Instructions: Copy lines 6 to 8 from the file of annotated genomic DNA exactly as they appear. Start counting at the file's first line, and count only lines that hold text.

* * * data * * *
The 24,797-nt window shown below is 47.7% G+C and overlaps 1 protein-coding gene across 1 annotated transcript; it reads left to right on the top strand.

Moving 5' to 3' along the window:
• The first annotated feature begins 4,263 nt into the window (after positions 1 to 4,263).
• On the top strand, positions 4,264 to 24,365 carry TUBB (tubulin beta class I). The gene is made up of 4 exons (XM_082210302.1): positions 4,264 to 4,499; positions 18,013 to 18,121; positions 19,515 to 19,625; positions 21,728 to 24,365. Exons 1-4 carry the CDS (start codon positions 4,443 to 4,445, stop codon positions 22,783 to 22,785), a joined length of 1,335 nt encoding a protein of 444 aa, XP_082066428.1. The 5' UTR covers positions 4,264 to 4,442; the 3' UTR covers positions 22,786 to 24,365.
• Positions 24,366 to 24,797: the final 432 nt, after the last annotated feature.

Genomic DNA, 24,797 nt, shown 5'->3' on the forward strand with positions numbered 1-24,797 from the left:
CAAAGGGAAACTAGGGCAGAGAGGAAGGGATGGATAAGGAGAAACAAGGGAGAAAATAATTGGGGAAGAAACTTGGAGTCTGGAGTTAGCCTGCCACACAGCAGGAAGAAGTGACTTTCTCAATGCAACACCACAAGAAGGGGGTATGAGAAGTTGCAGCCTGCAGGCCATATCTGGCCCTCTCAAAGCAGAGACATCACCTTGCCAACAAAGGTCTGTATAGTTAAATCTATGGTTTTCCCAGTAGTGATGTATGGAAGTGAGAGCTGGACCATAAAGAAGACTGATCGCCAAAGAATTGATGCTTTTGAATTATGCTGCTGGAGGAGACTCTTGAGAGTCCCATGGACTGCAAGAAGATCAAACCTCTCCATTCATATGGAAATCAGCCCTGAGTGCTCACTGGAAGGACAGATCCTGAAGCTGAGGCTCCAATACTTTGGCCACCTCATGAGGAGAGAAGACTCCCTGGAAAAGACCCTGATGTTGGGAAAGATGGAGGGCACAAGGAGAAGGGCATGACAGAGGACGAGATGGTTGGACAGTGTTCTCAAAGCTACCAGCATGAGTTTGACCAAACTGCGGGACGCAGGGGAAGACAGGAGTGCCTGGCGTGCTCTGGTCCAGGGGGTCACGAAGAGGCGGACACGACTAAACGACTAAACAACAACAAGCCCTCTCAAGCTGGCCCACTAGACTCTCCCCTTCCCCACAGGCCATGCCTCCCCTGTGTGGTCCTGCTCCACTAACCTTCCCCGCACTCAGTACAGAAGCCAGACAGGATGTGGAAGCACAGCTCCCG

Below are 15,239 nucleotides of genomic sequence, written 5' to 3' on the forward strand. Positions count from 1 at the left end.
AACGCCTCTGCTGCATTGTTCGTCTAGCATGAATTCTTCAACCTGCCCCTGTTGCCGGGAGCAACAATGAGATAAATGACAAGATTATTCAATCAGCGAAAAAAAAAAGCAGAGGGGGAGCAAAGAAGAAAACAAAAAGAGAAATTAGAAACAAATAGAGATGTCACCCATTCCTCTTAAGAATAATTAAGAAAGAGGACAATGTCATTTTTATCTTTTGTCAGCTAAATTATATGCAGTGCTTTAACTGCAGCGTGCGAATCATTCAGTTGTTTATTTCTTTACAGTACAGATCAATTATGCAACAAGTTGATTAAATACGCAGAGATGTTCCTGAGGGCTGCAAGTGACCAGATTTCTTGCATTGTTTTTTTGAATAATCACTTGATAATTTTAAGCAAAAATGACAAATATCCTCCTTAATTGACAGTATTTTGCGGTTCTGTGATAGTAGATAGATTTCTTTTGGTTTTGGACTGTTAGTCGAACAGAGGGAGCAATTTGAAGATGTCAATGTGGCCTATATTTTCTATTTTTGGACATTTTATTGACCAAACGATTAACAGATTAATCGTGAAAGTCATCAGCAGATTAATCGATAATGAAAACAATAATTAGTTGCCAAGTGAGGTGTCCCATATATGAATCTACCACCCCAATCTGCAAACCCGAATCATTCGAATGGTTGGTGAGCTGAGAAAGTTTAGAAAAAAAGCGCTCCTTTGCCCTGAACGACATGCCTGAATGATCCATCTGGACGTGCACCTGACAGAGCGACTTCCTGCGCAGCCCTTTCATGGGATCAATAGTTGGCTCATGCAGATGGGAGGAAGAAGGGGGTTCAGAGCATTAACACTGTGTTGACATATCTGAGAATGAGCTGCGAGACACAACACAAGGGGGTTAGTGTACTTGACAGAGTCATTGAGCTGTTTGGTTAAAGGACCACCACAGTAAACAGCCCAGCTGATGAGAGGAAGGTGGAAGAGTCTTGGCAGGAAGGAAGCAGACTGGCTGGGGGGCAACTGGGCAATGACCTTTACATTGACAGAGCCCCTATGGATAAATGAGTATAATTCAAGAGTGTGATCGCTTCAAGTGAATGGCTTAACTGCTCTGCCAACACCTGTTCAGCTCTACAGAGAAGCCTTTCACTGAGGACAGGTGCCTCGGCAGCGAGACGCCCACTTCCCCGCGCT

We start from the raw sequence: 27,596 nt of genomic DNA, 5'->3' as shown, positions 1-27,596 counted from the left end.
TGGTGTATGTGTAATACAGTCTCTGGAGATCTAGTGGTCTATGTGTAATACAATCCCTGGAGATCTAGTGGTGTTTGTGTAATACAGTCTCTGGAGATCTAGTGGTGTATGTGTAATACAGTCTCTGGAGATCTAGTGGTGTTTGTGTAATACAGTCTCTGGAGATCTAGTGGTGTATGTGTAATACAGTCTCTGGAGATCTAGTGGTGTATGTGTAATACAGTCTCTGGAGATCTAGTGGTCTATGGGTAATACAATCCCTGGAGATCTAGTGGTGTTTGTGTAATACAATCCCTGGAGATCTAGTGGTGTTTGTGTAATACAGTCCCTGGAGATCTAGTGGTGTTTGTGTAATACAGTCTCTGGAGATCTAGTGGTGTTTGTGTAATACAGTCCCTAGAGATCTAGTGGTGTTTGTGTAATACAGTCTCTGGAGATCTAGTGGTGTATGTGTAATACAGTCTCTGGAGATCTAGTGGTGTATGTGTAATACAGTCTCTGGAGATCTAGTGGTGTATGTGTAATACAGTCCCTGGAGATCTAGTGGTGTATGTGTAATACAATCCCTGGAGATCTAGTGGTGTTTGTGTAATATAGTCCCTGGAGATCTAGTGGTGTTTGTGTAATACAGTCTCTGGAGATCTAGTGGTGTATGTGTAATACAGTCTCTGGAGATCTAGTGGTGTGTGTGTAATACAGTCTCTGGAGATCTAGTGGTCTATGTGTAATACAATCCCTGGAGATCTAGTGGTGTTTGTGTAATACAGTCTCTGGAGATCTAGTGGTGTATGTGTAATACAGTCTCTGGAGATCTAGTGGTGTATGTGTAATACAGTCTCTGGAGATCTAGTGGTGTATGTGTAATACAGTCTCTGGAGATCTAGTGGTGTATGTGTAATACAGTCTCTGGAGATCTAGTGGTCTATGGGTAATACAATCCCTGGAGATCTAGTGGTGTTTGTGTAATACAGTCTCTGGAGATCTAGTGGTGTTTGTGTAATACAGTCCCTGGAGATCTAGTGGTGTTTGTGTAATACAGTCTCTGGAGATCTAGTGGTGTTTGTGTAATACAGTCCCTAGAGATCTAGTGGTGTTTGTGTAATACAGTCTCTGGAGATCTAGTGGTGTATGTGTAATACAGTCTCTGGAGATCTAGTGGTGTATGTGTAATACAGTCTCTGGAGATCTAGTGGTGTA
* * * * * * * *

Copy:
Genomic DNA, 24,797 nt, shown 5'->3' on the forward strand with positions numbered 1-24,797 from the left:
CAAAGGGAAACTAGGGCAGAGAGGAAGGGATGGATAAGGAGAAACAAGGGAGAAAATAATTGGGGAAGAAACTTGGAGTCTGGAGTTAGCCTGCCACACAGCAGGAAGAAGTGACTTTCTCAATGCAACACCACAAGAAGGGGGTATGAGAAGTTGCAGCCTGCAGGCCATATCTGGCCCTCTCAAAGCAGAGACATCACCTTGCCAACAAAGGTCTGTATAGTTAAATCTATGGTTTTCCCAGTAGTGATGTATGGAAGTGAGAGCTGGACCATAAAGAAGACTGATCGCCAAAGAATTGATGCTTTTGAATTATGCTGCTGGAGGAGACTCTTGAGAGTCCCATGGACTGCAAGAAGATCAAACCTCTCCATTCATATGGAAATCAGCCCTGAGTGCTCACTGGAAGGACAGATCCTGAAGCTGAGGCTCCAATACTTTGGCCACCTCATGAGGAGAGAAGACTCCCTGGAAAAGACCCTGATGTTGGGAAAGATGGAGGGCACAAGGAGAAGGGCATGACAGAGGACGAGATGGTTGGACAGTGTTCTCAAAGCTACCAGCATGAGTTTGACCAAACTGCGGGACGCAGGGGAAGACAGGAGTGCCTGGCGTGCTCTGGTCCAGGGGGTCACGAAGAGGCGGACACGACTAAACGACTAAACAACAACAAGCCCTCTCAAGCTGGCCCACTAGACTCTCCCCTTCCCCACAGGCCATGCCTCCCCTGTGTGGTCCTGCTCCACTAACCTTCCCCGCACTCAGTACAGAAGCCAGACAGGATGTGGAAGCACAGCTCCCG

Below are 15,239 nucleotides of genomic sequence, written 5' to 3' on the forward strand. Positions count from 1 at the left end.